Special Treatment Considerations
Group psychotherapy has been called a hall of mirrors (Foulkes, 1961) where aspects of oneself are seen reflected in others. Scape-goating is the process in which individuals, by “observing” char-acteristics in another that are unacceptable in themselves, try to deny their feelings and place them in the “offending” person. This process, involving projective identification, is universal and frequently activated during treatment. It is by no means en-tirely conscious but patients often have an initial awareness that they are attempting to rid themselves of unacceptable feelings or behaviors.
Scapegoating may lead to the “scapegoat’s” extrusion from the group. It depletes the group, in the sense that specific emotional responses are not available for examination. Many af-fects may serve as the stimulus to evoke scapegoating, such as anger, envy, or romantic feelings. Scapegoating becomes virulent because of affect contagion (Freud, 1955), in which feelings be-come greatly magnified in the communication process and adds a destructiveness to scapegoating.
The therapist’s task of protecting the scapegoat is prima-rily accomplished through assisting members in “taking back” feelings that they are attributing to the scapegoat. A simple illustration is members’ anger with an individual who habitually arrives late. That person might be accused of wanting to avoid the group. Analysis of the members’ vitriol may reveal that they are also avoiding other intense group feelings. Such an analysis enables the scapegoat to become linked with the others rather than have an isolating experience.
Patients communicate powerful feelings nonverbally. Discrep-ancy between verbal and nonverbal messages is confusing, but frequently the latter element is received as the “truth”. Patients may tell sad stories and laugh, or they may relate a success in a dreary manner. Members may pull their chairs outside the group circle, sit close to or opposite the therapist, shift position in their chair, or not look at one another during emotionally laden inter-changes. White knuckles, crimson blushing, or a black dress are additional colorful communications.
Patients learn to address these meaningful communica-tions as they become comfortable examining in-group behaviors. However, many times the person may be unaware of sending nonverbal messages, and confrontations can be experienced as intrusive and threatening. Stereotyping certain behaviors as car-rying predetermined meanings is a common error, and patients learn, sometimes through painful experience, that the sender may have highly personal meanings attached to the behavior Exploration of nonverbal behaviors is often a powerful entry into the recipient’s and the sender’s current and past feelings.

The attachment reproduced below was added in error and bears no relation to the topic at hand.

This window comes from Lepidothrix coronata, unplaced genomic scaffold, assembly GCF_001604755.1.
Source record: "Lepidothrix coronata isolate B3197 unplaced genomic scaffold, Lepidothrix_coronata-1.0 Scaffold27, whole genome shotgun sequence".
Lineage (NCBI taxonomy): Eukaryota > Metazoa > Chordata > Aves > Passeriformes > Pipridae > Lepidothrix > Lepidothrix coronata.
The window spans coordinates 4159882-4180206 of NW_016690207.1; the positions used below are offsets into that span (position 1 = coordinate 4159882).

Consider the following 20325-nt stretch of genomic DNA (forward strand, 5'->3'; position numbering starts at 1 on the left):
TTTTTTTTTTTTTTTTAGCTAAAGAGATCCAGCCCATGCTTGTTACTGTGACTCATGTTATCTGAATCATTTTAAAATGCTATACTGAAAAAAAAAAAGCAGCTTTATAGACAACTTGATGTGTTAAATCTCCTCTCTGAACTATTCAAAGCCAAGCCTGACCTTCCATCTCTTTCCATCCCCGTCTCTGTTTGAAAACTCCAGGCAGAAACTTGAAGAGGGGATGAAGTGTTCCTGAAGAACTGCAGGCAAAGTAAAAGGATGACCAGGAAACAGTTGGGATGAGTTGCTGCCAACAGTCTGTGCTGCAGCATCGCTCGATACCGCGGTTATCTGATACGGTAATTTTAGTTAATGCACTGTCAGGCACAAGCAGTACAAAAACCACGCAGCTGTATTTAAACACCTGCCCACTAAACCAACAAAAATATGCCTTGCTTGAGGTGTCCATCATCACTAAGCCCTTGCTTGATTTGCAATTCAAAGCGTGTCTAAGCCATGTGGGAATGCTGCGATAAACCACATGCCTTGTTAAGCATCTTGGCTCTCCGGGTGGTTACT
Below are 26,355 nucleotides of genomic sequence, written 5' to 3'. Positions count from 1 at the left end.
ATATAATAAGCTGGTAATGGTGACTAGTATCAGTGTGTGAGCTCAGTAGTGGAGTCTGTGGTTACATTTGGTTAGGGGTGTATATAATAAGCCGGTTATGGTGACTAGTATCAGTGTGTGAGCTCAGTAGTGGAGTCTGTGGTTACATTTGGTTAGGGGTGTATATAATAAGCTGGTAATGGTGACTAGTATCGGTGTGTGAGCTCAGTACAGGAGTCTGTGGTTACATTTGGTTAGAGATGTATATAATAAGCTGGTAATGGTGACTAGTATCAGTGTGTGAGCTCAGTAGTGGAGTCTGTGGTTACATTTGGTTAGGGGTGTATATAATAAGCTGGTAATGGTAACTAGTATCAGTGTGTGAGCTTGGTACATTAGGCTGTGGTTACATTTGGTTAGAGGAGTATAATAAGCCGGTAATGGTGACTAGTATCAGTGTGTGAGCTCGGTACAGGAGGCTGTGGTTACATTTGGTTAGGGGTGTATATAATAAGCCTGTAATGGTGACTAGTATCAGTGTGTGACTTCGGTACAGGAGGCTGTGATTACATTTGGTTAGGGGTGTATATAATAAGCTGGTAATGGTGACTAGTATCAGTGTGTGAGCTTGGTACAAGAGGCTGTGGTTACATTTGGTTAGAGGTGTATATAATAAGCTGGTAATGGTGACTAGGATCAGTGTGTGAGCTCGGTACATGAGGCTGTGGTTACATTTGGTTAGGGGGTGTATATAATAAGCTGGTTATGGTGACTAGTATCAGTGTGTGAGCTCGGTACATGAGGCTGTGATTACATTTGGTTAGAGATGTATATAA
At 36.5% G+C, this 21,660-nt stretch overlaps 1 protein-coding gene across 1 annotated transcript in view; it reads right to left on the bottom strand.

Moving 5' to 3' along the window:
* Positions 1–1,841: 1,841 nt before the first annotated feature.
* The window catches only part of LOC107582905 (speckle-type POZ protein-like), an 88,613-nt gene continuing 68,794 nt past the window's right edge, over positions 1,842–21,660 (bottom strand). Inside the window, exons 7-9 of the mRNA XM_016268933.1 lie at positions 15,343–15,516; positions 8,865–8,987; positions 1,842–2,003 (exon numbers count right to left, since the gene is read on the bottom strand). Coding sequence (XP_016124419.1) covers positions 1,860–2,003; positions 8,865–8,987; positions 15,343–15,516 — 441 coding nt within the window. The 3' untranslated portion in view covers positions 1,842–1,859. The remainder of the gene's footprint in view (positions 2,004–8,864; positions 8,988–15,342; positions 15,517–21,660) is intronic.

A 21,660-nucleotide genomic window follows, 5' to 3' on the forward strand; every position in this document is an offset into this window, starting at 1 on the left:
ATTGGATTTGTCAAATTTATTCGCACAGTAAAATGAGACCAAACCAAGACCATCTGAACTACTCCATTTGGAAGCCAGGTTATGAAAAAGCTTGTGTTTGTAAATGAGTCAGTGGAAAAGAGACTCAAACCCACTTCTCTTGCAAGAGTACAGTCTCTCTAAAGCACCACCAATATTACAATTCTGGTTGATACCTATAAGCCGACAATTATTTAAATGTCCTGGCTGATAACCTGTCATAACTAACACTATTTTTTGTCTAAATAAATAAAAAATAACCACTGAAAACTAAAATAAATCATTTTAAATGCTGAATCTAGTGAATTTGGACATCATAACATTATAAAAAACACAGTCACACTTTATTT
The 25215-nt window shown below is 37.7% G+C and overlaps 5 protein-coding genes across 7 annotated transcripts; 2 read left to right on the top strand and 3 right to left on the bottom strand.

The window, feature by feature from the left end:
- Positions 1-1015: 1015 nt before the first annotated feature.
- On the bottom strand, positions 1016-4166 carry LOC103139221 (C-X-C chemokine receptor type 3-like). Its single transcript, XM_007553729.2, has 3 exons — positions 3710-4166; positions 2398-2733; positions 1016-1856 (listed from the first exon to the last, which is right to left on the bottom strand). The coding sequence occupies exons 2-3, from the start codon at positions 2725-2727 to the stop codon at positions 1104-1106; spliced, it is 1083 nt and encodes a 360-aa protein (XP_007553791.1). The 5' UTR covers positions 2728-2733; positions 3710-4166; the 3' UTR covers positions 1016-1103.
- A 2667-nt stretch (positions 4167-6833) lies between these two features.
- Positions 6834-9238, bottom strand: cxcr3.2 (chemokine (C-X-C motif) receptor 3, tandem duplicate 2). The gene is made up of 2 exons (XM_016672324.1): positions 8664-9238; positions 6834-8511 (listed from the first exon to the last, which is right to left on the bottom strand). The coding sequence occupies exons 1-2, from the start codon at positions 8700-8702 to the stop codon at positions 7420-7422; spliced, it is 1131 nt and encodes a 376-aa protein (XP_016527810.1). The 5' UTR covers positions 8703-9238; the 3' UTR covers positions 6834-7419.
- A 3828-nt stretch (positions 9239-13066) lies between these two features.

A number of individuals appear to be good group candidates, but they prove to benefit little from participation or they seem to obstruct the treatment process. These individuals, generically labeled “difficult patients”, can be conceptualized as having sig-nificant relational problems that interact with a particular group culture (Roth et al., 1990; Stone and Gustafson, 1982). Although such individuals are often diagnosed as having borderline or nar-cissistic personality disorder, not all such patients can readily be given those specific diagnoses. Nitsun’s (1996) felicitous expres-sion, “the anti-group”, characterizes these individuals as having the potential to disrupt the entire therapeutic endeavor.
The difficult patient should be seen in context. Some groups can accept individuals who seldom speak, whereas others see such a person as seriously harming cohesion and, therefore, as “difficult”. Difficult patients fill roles and are frequently labeled “monopolizer”, “help-rejecting complainer”, or “the silent one”. The role embodies both the individual personality and a group function. Evidence for this assertion is found when the difficult individual is removed and another rises to fill his or her place, which suggests that, in part, the role was necessary to deal with members’ anxieties.
A more careful examination of the processes involved in the emergence of a difficult patient may expose that such individ-uals are covertly coconstructed by others in the group (Gans and Alonso, 1998). Interactions among members and the therapist tend to evoke and/or exaggerate particular character tendencies of members who often have underlying issues of forming inti-mate relationships. The therapeutic challenge is to deconstruct the processes so all can see their contributions to the difficult individual. This is similar to scapegoating described previously.
Nevertheless, some patients persist in behaviors that do not change and that become destructive to the treatment proc-ess. They evoke responses in others, including the therapist, that interfere with a sense of safety and limit members’ willingness to expose their inner thoughts and feelings. Many difficult pa-tients seem unable to process their interactions cognitively but remain enmeshed in emotional exchange. Others may interrupt emotional exchange with intellectual dissertations.
Not infrequently, these individuals prematurely terminate treatment, leaving those remaining with feelings of relief, frus-tration and anger. Other difficult patients remain in the group and at times the therapist is faced with making a decision that favors the group over an individual. The patient is informed that she or he is not benefiting from the treatment modality and is asked to leave. Such a decision should be reached only after the therapist has completed a thorough self-scrutiny and has sought consulta-tion to explore countertransference contributions to the impasse.